Zero Trust has become a buzzword in recent years, and no, not because dating in 2023 is next to impossible (or so I hear… I’m happily married).
Zero Trust is not an out of the box technology solution, but rather a new way of thinking about security and aligning the way you do security with the way you do business. In this blog, we will explain what Zero Trust is, what are its benefits, and why SMBs should adopt a Zero-Trust security strategy.
What is Zero Trust?
Zero Trust is a security model that assumes that any network, device, app, or user could be compromised and therefore requires verification for every access request.
It is a mindset of “Trust no one and nothing: verify everything.” Zero Trust helps organizations protect their data and resources from cyberattacks by using strong identity and device policies, least-privilege access, and threat protection. It is based on three guiding principles: verify explicitly, use least privilege access, and assume breach. Let’s look at each:
Verify explicitly: To make your data safer, always check every request to access or use your data. This principle applies to all types of access, whether it is from inside or outside the network, or from trusted or untrusted sources.
Use least-privilege access: Users, devices, and services should only have the minimum level of access they need to perform their tasks, and nothing more. This reduces the risk of unauthorized or malicious actions and limits the damage that can be done in case of a breach.
Assume breach: Always assume an unauthorized person will eventually get access to your data. Be ready with techniques to quickly detect and minimize damage.
Modern threat protection is a critical component of all three areas, enabling organizations to detect attacks and suspicious activity, automatically block and flag risky behavior, take protective actions, and manage the growing amount of threat data.
Zero Trust Made Simple
Security concepts can be a bit overwhelming, so to help you conceptualize the concept of Zero Trust, let’s use an analogy that everyone is familiar with – Airport Security.
Airport security is based on the idea that not everyone who wants to board a plane is trustworthy. Therefore, it applies a series of checks and controls to verify the identity and intentions of the passengers and staff. These include:
Why SMBs Should Adopt Zero Trust.
Maybe you’ve always “flown under the radar” when it comes to your security posture and gotten by just fine, but times are changing.
Prior to the Zero Trust security model coming into the limelight, security models focused on perimeter defenses, an approach that could be compared to placing armed security guards at the outside of the airport, working to keep out dangers while allowing everyone and everything inside the airport to move around freely.
This model assumes that everyone that made it into the airport is trustworthy and nothing bad will happen afterward. We must assume that untrustworthy people might come through an unguarded entry (like other airports), are on the inside already (disgruntled employees), or have made it to the inside through deception of trustworthy people. And, we must have a plan for quick response to minimize the impact if it does happen. The 9/11 attacks drove the change to a new airport security model. The new model goes far beyond just prevention. Aviation security continues to evolve to address ever-changing threats, with a layered approach that involves surveillance, intelligence, and technology.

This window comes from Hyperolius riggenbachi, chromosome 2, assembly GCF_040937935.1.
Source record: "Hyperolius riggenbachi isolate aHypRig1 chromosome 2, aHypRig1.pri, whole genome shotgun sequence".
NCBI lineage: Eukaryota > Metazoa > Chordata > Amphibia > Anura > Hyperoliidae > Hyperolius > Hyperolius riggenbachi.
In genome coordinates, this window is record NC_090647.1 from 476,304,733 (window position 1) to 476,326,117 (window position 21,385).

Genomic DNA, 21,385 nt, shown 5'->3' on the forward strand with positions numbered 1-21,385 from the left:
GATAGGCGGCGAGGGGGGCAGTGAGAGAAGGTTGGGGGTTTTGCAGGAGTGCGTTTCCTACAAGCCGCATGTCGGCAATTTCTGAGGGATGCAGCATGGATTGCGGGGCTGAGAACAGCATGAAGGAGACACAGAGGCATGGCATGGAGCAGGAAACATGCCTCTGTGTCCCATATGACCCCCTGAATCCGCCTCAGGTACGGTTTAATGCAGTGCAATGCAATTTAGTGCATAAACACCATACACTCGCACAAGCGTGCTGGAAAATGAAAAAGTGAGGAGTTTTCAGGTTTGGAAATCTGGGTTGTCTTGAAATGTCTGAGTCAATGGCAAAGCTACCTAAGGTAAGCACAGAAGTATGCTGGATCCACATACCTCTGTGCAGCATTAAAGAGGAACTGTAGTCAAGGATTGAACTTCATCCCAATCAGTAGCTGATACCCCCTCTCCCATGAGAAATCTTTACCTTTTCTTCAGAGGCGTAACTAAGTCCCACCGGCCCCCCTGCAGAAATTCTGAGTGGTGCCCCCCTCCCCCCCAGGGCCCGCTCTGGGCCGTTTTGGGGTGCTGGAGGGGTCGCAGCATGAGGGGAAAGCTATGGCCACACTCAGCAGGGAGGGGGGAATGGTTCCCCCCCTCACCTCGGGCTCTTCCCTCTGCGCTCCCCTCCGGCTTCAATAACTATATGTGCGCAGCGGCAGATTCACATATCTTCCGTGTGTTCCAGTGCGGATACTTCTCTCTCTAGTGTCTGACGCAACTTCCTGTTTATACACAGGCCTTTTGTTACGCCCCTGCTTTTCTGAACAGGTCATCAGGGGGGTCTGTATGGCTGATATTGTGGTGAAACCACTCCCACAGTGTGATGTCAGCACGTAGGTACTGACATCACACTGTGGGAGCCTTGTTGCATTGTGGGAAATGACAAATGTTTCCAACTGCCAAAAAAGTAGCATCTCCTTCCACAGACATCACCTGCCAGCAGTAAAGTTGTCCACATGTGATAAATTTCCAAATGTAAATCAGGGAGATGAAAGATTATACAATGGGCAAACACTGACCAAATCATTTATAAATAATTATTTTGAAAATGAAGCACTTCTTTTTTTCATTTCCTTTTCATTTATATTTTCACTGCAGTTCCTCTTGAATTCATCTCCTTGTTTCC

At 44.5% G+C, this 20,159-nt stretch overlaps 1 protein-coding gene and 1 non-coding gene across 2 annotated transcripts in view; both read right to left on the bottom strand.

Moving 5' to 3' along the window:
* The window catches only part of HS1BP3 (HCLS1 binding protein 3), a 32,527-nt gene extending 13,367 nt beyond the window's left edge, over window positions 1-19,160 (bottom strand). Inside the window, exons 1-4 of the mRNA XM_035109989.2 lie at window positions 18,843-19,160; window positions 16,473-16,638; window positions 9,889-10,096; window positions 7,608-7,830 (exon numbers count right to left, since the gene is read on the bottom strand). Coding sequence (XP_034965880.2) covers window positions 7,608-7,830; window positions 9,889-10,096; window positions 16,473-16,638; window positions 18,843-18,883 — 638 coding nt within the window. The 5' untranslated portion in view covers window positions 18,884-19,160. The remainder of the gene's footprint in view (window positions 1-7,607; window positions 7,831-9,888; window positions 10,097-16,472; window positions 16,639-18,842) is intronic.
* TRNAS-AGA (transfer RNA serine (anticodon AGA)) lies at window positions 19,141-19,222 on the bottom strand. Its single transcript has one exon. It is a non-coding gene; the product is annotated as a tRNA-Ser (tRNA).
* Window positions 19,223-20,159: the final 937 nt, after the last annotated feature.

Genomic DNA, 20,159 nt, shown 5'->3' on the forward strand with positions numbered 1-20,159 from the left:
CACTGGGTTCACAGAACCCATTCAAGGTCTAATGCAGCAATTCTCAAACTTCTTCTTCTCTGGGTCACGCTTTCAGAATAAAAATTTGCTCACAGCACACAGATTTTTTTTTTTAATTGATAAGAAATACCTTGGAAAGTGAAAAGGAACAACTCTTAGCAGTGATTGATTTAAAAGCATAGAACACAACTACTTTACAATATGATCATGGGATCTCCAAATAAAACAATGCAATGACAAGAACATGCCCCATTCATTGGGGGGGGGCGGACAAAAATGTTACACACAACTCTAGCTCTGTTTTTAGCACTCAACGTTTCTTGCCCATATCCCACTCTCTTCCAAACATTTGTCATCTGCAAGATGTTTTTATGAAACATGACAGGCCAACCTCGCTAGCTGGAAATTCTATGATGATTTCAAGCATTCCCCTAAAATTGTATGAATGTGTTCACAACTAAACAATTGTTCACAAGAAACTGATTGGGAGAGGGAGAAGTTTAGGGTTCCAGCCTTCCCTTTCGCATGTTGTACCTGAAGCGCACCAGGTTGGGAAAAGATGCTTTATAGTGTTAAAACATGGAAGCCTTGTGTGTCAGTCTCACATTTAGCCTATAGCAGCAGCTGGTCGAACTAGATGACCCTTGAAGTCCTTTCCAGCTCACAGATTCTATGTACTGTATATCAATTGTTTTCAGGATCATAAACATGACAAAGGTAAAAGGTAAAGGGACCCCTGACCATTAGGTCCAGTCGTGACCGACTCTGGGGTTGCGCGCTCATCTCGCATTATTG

Likewise, an increase in the number and types of cyberattacks is driving businesses to adopt Zero Trust strategies. The movement towards cloud applications and remote workers connecting to those applications with mobile devices is forcing organizations of all sizes to adopt a Zero Trust strategy to defend their data.
According to a report by Verizon, 28% of data breaches in 2020 involved small businesses, and 22% of SMBs that suffered a cyberattack went out of business as a result. Therefore, SMBs cannot afford to ignore the importance of security and should consider adopting a Zero Trust approach.
By adopting Zero Trust, SMBs can protect their data and reputation from cyber threats and ransomware attacks. They can also improve their compliance with regulations and standards, such as HIPAA, GDPR, and PCI DSS. Zero Trust can also enhance their productivity and efficiency, as they can streamline their workflows and reduce the complexity of their IT infrastructure!.
How easily an organization can adopt these principles varies depending on its individual security challenges, needs, and capabilities. In other words, the journey to Zero Trust is unique to your business.
Zero Trust is not a one-time project, but a continuous process that requires constant evaluation and improvement. SMBs should work with trusted partners, like BEMO, that can help them implement and maintain zero trust in their environment.
Don't be shy and contact us if you'd like to implement this security strategy in the most efficient way.
Zero Trust is the future of cybersecurity, and your SMB should not lag behind!
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